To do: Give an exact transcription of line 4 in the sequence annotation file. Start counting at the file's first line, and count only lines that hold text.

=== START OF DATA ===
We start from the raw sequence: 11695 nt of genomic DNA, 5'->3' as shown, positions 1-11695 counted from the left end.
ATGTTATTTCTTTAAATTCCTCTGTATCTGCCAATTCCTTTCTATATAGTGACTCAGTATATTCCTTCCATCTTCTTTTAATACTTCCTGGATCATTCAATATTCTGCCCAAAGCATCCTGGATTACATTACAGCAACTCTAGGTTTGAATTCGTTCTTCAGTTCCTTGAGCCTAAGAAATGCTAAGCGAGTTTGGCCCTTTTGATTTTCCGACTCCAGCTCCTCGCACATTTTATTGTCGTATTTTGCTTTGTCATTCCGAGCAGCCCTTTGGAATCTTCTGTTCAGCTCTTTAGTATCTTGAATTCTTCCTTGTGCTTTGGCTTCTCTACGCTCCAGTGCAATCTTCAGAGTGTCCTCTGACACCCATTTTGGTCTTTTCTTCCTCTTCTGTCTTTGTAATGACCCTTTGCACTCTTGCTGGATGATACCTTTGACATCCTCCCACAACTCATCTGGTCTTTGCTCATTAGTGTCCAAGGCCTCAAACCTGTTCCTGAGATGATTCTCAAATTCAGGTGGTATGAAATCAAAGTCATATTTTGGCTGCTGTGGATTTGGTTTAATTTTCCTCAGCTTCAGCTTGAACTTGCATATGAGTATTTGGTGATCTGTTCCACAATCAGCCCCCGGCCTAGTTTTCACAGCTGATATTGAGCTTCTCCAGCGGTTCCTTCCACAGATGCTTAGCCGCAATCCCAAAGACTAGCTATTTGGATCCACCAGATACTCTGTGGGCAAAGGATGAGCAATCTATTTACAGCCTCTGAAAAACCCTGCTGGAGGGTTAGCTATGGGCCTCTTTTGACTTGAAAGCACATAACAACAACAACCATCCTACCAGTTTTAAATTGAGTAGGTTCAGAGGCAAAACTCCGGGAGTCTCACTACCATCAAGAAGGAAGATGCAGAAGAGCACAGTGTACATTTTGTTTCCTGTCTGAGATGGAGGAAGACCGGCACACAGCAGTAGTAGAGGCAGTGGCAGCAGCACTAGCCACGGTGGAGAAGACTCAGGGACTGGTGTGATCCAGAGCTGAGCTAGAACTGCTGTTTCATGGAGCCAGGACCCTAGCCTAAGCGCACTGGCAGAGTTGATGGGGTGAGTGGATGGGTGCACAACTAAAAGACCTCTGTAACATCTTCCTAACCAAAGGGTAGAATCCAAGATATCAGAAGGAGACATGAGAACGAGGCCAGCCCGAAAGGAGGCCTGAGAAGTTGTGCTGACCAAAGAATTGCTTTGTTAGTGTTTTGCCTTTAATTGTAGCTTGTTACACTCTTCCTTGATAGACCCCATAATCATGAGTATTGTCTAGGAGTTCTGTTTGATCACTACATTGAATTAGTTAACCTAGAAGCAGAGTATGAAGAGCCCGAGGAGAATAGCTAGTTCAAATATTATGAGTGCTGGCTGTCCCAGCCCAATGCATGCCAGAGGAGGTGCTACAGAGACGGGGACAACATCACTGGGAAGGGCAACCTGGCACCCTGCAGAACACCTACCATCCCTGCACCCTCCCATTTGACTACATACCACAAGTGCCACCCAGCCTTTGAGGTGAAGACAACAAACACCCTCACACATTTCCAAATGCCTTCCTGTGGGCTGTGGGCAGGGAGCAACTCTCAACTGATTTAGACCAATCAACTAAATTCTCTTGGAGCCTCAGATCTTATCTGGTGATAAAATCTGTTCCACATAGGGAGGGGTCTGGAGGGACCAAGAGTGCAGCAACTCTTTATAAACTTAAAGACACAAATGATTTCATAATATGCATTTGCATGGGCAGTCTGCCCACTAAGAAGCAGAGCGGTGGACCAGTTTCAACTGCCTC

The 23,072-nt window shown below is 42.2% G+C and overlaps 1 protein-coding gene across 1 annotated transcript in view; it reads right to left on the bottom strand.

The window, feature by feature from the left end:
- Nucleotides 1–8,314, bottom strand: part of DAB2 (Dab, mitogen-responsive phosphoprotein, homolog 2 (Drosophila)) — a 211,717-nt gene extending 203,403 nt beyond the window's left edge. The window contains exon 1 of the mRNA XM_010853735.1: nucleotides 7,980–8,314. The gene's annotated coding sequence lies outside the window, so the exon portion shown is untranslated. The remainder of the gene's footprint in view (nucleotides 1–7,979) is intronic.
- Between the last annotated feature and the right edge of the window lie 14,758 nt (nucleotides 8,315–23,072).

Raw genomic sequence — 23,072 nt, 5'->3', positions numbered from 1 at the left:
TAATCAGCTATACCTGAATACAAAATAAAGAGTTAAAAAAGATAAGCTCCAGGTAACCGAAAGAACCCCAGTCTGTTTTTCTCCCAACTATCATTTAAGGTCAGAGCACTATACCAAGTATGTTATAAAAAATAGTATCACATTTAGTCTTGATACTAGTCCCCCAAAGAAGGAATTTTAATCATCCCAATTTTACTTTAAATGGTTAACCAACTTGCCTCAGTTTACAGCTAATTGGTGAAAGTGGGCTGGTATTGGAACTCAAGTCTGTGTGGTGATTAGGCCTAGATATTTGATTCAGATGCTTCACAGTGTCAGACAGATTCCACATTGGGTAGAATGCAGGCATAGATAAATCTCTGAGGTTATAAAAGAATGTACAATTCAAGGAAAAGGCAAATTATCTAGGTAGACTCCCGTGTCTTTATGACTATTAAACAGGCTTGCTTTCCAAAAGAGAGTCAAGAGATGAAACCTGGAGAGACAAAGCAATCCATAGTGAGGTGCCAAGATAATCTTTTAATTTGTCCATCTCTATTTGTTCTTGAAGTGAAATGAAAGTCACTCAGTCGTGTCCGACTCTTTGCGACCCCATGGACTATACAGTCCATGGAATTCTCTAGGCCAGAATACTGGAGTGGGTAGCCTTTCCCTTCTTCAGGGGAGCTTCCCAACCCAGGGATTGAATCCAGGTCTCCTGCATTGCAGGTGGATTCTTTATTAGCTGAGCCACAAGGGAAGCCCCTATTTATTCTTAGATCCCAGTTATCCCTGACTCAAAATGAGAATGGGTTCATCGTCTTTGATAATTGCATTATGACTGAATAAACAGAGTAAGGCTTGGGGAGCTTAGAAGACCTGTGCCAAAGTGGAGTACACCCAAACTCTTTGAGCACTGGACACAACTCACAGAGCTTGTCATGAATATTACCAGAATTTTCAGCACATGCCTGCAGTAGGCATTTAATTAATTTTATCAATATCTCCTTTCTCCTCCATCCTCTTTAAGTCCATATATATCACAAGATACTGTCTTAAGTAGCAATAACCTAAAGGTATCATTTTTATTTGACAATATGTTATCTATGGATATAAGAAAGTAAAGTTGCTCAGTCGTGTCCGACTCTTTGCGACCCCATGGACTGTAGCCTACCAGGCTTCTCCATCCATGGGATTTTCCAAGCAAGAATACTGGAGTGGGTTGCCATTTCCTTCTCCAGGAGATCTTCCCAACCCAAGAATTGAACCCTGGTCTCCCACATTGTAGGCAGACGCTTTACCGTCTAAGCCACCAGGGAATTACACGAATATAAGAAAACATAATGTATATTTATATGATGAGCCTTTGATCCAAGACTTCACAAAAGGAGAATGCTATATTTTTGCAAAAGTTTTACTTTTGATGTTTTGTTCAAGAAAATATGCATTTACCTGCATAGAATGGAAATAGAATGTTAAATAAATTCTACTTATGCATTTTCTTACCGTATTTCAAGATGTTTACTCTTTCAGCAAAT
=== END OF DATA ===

The window, feature by feature from the left end: